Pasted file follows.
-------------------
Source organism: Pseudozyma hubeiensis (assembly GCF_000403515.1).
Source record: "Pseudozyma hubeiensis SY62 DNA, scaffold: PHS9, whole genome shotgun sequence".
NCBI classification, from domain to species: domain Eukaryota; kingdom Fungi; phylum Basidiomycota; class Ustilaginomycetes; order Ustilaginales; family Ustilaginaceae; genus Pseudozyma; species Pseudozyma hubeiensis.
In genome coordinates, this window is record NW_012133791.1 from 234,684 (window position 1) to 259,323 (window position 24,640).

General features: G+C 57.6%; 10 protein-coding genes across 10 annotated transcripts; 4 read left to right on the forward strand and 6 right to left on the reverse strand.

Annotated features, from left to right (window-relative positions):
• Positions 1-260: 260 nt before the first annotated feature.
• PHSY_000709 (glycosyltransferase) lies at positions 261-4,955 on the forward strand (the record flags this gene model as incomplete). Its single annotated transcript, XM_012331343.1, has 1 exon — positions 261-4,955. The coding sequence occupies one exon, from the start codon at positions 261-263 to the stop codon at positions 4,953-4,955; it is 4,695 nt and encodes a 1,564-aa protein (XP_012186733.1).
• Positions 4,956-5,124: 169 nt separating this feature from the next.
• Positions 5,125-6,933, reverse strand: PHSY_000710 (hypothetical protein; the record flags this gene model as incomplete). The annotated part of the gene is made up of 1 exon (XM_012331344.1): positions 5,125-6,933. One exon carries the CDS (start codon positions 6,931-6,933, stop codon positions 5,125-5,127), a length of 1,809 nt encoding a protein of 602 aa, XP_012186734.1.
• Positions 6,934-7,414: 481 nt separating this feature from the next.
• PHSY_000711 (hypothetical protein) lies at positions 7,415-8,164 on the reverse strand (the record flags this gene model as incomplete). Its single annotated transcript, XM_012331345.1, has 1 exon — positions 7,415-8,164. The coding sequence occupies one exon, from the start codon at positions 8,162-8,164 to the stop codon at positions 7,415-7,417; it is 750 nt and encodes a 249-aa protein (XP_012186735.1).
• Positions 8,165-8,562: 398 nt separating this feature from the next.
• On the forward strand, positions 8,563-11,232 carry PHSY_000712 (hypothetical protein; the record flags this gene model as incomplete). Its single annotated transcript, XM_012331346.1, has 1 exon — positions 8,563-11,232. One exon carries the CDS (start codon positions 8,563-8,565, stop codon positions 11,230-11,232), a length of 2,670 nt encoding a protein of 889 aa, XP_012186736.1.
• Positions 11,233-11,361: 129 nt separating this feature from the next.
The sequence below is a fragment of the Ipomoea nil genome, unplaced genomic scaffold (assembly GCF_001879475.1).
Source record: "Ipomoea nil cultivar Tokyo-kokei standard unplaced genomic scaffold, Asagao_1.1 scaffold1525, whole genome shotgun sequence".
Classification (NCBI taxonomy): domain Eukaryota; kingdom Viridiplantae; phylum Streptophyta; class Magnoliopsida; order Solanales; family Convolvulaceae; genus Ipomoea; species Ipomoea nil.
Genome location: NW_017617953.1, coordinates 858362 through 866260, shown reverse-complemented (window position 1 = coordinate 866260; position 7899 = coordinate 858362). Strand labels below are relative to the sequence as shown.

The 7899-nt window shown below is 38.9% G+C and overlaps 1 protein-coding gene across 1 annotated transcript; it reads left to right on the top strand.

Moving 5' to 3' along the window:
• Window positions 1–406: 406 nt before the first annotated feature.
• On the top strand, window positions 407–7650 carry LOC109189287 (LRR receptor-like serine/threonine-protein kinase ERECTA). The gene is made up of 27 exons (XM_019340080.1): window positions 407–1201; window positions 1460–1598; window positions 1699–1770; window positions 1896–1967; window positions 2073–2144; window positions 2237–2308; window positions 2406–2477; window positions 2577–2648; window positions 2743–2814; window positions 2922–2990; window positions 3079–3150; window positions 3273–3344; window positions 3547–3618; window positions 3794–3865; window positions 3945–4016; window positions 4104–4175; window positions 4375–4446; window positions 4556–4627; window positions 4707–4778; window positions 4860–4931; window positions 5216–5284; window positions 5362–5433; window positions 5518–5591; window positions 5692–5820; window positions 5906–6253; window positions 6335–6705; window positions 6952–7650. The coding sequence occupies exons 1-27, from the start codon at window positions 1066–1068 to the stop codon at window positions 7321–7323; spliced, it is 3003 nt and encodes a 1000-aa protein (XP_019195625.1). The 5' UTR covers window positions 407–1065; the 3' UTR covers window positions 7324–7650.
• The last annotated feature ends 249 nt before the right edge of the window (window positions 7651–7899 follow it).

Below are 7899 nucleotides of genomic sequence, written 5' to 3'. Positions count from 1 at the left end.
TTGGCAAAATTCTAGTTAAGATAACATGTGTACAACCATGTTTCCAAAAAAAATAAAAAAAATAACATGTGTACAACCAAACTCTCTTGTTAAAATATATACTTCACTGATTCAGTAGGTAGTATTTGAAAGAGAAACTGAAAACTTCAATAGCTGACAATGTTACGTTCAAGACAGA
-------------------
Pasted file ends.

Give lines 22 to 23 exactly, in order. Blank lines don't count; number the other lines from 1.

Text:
• Window positions 1–406: 406 nt before the first annotated feature.
• On the top strand, window positions 407–7650 carry LOC109189287 (LRR receptor-like serine/threonine-protein kinase ERECTA). The gene is made up of 27 exons (XM_019340080.1): window positions 407–1201; window positions 1460–1598; window positions 1699–1770; window positions 1896–1967; window positions 2073–2144; window positions 2237–2308; window positions 2406–2477; window positions 2577–2648; window positions 2743–2814; window positions 2922–2990; window positions 3079–3150; window positions 3273–3344; window positions 3547–3618; window positions 3794–3865; window positions 3945–4016; window positions 4104–4175; window positions 4375–4446; window positions 4556–4627; window positions 4707–4778; window positions 4860–4931; window positions 5216–5284; window positions 5362–5433; window positions 5518–5591; window positions 5692–5820; window positions 5906–6253; window positions 6335–6705; window positions 6952–7650. The coding sequence occupies exons 1-27, from the start codon at window positions 1066–1068 to the stop codon at window positions 7321–7323; spliced, it is 3003 nt and encodes a 1000-aa protein (XP_019195625.1). The 5' UTR covers window positions 407–1065; the 3' UTR covers window positions 7324–7650.